Reclamation image


September 19, 2022

Reading Time: 17 minutes.
When people ask me why I never appear at Kendal Mountain Film festival anymore, having been a regular for about 20 years, I tend to joke that it’s because it’s gone all woke now, which I didn’t really believe, believing instead that the real reason was on me, not them.

I thought the real reason was that when a festival matures and grows up, goes from an amateur affair, run on nervous energy and shambolic enthusiasm, and beer, to something less dangerous and edgy, safe, corporate, profitable, dependable, spreadsheet-able, well things have to change, and I can’t.

Where once it was a couple of guys, Brian and John, who somehow found the time between work and climbing to pull together something unique and special, a true ‘happening’ for climbers mostly, now you have full-time staff, institutional and corporate responsibilities, the bank, your audience no longer climbers, but everyone within and without the outdoor ‘space’. Although I’m sure Brian and John would have loved to make money doing it, but didn’t, now it’s business.

Where once you might have a fistfight in the bar, and a story to tell afterwards, now you need good order, for people to behave, to be family-friendly, both in the bar and on the stage. Better to have film after film from Nat Geo than John Redhead talking about simulated sex with a melon.

I know people new to the festival would be shocked to experience how it used to be, the chaos, but I think they’re also missing something, the energy, the edge. I suppose it’s like going to a well-loved but smelly, dirty, and a little dangerous venue to watch The Fall, where Mark E Smith came on late, and the sound was shit, sweat dripping on your head as you dance, where you end up with a black eye somehow and lose your shoes. Verses going to watch Ed Sheeran at the 02. This is the reason people like McDonalds: they will never be let down or surprised.

I think my problem is that I’ve always been a loose cannon, an unsafe pair of hands. The more you try and tie me down, the more you ask me to be careful, to mind my tongue, the more I shake, rattle and roll. I can’t help but be rude and inappropriate and common, because that’s what I am. This is both a failing and my strength when it comes to standing on a stage, writing, being me, as neither I, nor the audience know what will come next. What is said may be offensive, or upsetting, or make you angry, or laugh, or all four at the same time, but at least it’s honest.

I suppose I saw the writing on the wall for me and KMFF one letter at a time, that the things you did began to have consequences, and not just for you, but for the festival itself. Some offhand comment or joke could end up giving someone innocent a headache, give the opportunity for someone to throw their weight around, to feel themselves important for a moment via the act of offence.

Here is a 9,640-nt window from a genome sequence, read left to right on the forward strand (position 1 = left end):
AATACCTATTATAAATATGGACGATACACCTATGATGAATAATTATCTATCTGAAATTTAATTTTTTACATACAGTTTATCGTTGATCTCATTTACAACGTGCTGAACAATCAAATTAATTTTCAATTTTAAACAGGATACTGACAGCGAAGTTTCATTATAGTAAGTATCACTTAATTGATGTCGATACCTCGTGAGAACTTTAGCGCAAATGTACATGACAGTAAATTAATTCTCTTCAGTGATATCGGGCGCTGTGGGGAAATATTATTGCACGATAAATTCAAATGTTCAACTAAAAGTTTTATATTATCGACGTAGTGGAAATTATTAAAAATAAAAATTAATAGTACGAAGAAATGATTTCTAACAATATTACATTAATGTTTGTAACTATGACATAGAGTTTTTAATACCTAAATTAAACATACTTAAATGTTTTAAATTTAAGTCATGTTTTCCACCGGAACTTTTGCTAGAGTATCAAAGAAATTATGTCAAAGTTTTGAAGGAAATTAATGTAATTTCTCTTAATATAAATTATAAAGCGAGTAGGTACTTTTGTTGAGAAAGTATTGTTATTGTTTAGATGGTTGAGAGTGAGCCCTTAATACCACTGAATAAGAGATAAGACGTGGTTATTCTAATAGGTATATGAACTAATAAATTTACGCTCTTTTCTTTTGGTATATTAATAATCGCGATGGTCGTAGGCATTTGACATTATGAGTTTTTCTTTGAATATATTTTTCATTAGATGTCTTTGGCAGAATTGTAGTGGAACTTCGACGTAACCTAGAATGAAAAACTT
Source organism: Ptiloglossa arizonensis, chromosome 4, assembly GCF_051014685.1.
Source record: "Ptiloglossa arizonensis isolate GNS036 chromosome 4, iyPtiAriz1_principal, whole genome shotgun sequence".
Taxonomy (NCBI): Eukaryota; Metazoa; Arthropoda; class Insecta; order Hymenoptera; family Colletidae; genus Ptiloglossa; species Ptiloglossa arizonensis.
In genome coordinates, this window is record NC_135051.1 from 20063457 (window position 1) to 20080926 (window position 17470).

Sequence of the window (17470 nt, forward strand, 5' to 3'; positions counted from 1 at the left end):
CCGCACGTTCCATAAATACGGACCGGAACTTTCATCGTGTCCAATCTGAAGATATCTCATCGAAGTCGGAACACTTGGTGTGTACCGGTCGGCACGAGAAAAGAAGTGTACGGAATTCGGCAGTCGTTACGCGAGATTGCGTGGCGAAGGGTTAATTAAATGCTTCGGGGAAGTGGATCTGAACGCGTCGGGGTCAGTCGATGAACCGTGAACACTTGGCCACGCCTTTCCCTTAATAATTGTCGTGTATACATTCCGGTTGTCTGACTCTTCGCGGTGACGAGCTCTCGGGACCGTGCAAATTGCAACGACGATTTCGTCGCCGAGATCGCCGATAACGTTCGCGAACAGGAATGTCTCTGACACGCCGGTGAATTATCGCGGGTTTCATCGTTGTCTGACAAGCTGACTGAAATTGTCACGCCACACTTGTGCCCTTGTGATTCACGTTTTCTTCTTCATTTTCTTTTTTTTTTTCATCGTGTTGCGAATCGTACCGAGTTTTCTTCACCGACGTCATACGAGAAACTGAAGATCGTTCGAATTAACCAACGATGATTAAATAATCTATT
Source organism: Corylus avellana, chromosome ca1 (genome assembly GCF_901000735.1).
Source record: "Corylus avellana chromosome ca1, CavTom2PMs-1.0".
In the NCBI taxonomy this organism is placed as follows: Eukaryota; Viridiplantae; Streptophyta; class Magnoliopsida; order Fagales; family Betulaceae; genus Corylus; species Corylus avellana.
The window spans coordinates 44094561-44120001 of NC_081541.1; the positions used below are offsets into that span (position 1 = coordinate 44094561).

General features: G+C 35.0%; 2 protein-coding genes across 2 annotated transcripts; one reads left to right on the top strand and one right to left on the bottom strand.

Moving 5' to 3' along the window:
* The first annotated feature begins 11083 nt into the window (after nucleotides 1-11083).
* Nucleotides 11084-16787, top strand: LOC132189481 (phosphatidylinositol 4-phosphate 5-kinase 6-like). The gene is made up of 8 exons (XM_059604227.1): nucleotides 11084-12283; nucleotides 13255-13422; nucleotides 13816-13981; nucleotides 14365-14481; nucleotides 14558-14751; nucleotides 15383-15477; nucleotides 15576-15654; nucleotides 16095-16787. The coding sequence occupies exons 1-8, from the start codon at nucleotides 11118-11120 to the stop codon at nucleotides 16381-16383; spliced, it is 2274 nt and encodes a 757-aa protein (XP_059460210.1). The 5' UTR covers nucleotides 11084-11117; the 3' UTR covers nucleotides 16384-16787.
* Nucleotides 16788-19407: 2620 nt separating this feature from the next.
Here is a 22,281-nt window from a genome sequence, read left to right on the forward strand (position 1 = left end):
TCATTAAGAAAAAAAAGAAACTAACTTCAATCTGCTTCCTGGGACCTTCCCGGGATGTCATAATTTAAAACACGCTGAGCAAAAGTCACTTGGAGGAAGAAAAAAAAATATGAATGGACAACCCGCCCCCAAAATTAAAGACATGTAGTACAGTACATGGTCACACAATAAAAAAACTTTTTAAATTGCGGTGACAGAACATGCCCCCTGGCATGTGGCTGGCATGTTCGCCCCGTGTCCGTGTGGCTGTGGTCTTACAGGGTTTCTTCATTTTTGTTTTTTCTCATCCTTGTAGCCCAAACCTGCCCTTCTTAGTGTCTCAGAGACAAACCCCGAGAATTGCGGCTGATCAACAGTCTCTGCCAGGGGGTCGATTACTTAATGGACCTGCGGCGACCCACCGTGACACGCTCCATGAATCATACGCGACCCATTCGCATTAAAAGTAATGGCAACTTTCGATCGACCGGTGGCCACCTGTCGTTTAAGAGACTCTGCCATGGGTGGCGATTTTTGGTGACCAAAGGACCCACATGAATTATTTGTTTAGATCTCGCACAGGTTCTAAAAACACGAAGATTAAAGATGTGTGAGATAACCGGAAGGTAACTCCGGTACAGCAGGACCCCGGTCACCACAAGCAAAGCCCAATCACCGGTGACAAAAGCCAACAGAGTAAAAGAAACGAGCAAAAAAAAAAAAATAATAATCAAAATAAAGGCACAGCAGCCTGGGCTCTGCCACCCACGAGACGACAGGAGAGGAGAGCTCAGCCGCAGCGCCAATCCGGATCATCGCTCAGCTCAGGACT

I remember when I once met the beautiful naked wild swimmer Natasha Brooks at the festival (she had clothes on), who was your dream outdoor woman, the kind of fantasy woman would be untenable by mortal men, instantly fall-in-lovable. I guess the fact she had a film in the festival of her swimming around in Snowdonian lakes only heightened the feeling people felt for her. Another film-maker asked if I’d met Natasha, and I said, although I did feel bad as soon as i did, “I’ve come across her a few times”. Even then such a joke was terrible, a hanging offence these days, but it was also funny for being so, as I’m sure for many it was also true.

Unfortunately for the unidentified film-maker, he later repeated my joke on stage, which did not go down very well at all (yes, I might be inappropriate, but I’m not stupid).

The change in KMFF probably reflects the change in the outdoor scene, of both the outdoor industry, of film making, speaking and such. Back then, you just had raconteurs, with only Bonington and Messner being corporate, while now everyone’s a bloody motivational speaker or worse: you go to listen to someone talking about their global travels and adventures and end up paying for a lecture on global bloody warming.

With big corporate sponsors might come cash, but it’s cash with strings attached. No longer is it money to support something central to the climbing community, a gathering. If you were to secure funding from an arms manufacturer like Raytheon, just an example, they would demand you help them fill their corporate social responsibility checklist, to get HR of their backs (no one had HR issues until HR), ticking all the current boxes: gender, diversity and inclusion, anti-racism, environment and sustainability. Yes, big badge X brand may be making their crap plastic fast fashion products in Cambodian sweatshops, having sacked all their indigenous staff, and bulldozed their expensive factories (due to costly employment regs and wages, environmental red tape and safety standards), but greenwash the cash with an evening of bully pulpiting, that the audience are guilty of all the original sins: wealth, sexism, racism, planet-killing, and it’s money well spent, a line or two on the end of year report.